Emma Hossack (30:32):

So we've got a minister understands. We've got funding in place through the digital health CRC. We've gotten the agency, the Australian Digital Health Agency, which I must disclose that I'm a director of, but I don't see it as a conflict because the aim of that agency is to make Australia have one of the most vibrant digital health software industries in the world. And so we've got that working in our favor. So that's three big positives and then we've got one of the most creative and I suppose, successful health software environments in the world as well, per capita. We've been having digital health employed through primary health care now, for on 20 years, I think 97% of general practitioners use clinical information systems to help them manage their information, but a really good solid base actually.

Emma Hossack (31:32):

A lot of countries are still using paper and I'm not saying that we don't either, like your hospitals, regional hospitals that use paper. But is you've got 25 patients, you're not going to put in a massive system that costs millions either. So it's horses for courses a bit and on the whole, Australia has a really great base. During the bush fires, digital health was able to allow people who had lost their scripts in the fires, to get their medicines safely dispensed from chemists because of the way all of the dispensing software was over Christmas changed to allow them to do that safely and securely and still get PBS payments. So in a matter of five or six days, all of that was changed to enable Australians to have that continuous dispense of their drugs. Looking at the way the industry is able to operate so nimbly and so fast, in conjunction with government being the Department of Health, as well as the Services Australia, you then go, "What's the problem TGA?"

Emma Hossack (32:33):

We've got the Australian Commission of Safety and Quality in Healthcare, they are there to specifically look at protecting consumers and making sure that the quality and safety is the highest possible level. They haven't come to us with any issues about the safety or otherwise, of our software. You've got the Royal Australian College of GP, Specialists, Surgeons, all of those bodies, but all of them use software and haven't raised a murmur and they will support what we're doing. They've put quotes in our submission saying, "For goodness sake, help the software industry, try not to wrap it up in more red tape."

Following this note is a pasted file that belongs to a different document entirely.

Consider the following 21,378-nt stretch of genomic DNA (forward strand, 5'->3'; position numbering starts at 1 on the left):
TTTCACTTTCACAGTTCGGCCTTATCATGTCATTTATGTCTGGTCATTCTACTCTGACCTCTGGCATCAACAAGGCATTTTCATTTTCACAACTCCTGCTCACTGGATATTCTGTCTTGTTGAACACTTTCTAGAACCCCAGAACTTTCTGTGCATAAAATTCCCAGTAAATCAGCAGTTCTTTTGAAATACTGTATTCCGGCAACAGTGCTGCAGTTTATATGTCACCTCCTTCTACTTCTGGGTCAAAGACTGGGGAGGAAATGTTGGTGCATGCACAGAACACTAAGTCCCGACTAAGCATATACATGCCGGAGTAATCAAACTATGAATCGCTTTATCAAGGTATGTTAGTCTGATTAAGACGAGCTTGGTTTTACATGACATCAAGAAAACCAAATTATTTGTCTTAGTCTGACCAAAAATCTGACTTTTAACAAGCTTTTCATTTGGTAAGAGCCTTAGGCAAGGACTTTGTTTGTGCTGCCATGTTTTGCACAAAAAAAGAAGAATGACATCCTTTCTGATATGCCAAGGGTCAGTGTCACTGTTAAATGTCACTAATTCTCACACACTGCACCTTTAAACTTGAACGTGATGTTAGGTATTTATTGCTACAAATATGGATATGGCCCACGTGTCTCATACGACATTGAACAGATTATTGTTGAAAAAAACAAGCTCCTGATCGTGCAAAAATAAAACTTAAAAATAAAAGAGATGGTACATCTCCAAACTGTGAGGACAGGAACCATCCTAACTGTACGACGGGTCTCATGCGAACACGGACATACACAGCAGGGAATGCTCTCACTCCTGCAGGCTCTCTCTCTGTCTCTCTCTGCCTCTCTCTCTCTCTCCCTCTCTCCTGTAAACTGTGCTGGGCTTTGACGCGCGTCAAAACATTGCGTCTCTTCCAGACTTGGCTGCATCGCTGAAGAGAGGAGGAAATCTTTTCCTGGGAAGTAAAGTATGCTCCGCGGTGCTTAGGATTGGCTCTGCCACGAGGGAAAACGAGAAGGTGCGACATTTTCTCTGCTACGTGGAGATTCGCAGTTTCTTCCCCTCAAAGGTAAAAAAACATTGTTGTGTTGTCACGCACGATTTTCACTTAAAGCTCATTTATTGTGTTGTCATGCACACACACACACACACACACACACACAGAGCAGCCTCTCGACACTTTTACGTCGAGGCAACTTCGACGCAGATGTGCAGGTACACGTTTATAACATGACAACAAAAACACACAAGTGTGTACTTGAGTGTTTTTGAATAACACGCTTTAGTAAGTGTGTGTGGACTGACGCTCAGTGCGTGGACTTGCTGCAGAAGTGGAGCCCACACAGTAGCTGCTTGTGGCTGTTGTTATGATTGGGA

Emma Hossack (33:19):

So I guess, for Australia and for where we are now with post COVID, I would just be imploring, not just the health minister, but also the business, the finance minister, the technology ministers, all of them, to support industry in what is really all about basically, all about being nimble and all about helping all of Australians to manage health more effectively and give them the autonomy, give them the transparency that they need, of their health data. Which will not be possible without using AI, without using algorithms and of course, without having the over sight of their clinicians. So that's a bit of a rant, but it seems so obvious.

Anna Belgiorno-Nettis (34:09):

An important rant and an exciting rant in a sense, for what we might be able to achieve for all of us, both health and economy wise. And as you say, all eyes are looking at the industry at the moment, so it's a really crucial conversation and rant to have. Thank you so much Emma, for taking the time to talk to us.

Emma Hossack (34:35):

Absolute pleasure Anna, good luck with the summit.